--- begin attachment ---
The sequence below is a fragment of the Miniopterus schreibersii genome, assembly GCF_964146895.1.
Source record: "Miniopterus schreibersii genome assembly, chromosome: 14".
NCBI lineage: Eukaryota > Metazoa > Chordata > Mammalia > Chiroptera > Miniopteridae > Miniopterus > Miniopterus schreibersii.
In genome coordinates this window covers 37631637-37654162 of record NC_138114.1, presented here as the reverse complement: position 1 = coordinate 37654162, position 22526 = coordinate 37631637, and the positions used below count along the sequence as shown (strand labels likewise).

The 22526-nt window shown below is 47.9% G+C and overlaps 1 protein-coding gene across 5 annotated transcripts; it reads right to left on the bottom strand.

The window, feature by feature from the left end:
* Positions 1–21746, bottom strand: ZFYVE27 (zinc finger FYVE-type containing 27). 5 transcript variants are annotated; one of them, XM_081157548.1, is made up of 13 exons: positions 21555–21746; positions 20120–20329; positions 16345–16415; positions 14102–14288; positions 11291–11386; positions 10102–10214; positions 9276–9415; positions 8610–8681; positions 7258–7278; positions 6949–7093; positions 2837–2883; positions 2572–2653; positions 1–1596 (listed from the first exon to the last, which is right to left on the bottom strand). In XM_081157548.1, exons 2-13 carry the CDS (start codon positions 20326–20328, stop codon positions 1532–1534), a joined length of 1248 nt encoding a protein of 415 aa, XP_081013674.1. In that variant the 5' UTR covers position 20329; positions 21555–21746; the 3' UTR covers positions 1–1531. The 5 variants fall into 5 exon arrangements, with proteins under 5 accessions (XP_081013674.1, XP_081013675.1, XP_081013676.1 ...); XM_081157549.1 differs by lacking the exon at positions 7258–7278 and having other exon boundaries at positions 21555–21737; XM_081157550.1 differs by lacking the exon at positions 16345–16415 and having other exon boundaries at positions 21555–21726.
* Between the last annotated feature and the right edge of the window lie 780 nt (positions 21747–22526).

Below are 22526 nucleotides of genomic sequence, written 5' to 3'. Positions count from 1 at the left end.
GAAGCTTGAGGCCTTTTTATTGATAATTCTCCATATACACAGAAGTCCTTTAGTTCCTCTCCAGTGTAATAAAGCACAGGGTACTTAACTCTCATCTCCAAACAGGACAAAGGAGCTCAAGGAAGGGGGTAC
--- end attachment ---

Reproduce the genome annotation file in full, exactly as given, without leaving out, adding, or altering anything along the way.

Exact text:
The sequence below is a fragment of the Miniopterus schreibersii genome, assembly GCF_964146895.1.
Source record: "Miniopterus schreibersii genome assembly, chromosome: 14".
NCBI lineage: Eukaryota > Metazoa > Chordata > Mammalia > Chiroptera > Miniopteridae > Miniopterus > Miniopterus schreibersii.
In genome coordinates this window covers 37631637-37654162 of record NC_138114.1, presented here as the reverse complement: position 1 = coordinate 37654162, position 22526 = coordinate 37631637, and the positions used below count along the sequence as shown (strand labels likewise).

The 22526-nt window shown below is 47.9% G+C and overlaps 1 protein-coding gene across 5 annotated transcripts; it reads right to left on the bottom strand.

The window, feature by feature from the left end:
* Positions 1–21746, bottom strand: ZFYVE27 (zinc finger FYVE-type containing 27). 5 transcript variants are annotated; one of them, XM_081157548.1, is made up of 13 exons: positions 21555–21746; positions 20120–20329; positions 16345–16415; positions 14102–14288; positions 11291–11386; positions 10102–10214; positions 9276–9415; positions 8610–8681; positions 7258–7278; positions 6949–7093; positions 2837–2883; positions 2572–2653; positions 1–1596 (listed from the first exon to the last, which is right to left on the bottom strand). In XM_081157548.1, exons 2-13 carry the CDS (start codon positions 20326–20328, stop codon positions 1532–1534), a joined length of 1248 nt encoding a protein of 415 aa, XP_081013674.1. In that variant the 5' UTR covers position 20329; positions 21555–21746; the 3' UTR covers positions 1–1531. The 5 variants fall into 5 exon arrangements, with proteins under 5 accessions (XP_081013674.1, XP_081013675.1, XP_081013676.1 ...); XM_081157549.1 differs by lacking the exon at positions 7258–7278 and having other exon boundaries at positions 21555–21737; XM_081157550.1 differs by lacking the exon at positions 16345–16415 and having other exon boundaries at positions 21555–21726.
* Between the last annotated feature and the right edge of the window lie 780 nt (positions 21747–22526).

Below are 22526 nucleotides of genomic sequence, written 5' to 3'. Positions count from 1 at the left end.
GAAGCTTGAGGCCTTTTTATTGATAATTCTCCATATACACAGAAGTCCTTTAGTTCCTCTCCAGTGTAATAAAGCACAGGGTACTTAACTCTCATCTCCAAACAGGACAAAGGAGCTCAAGGAAGGGGGTAC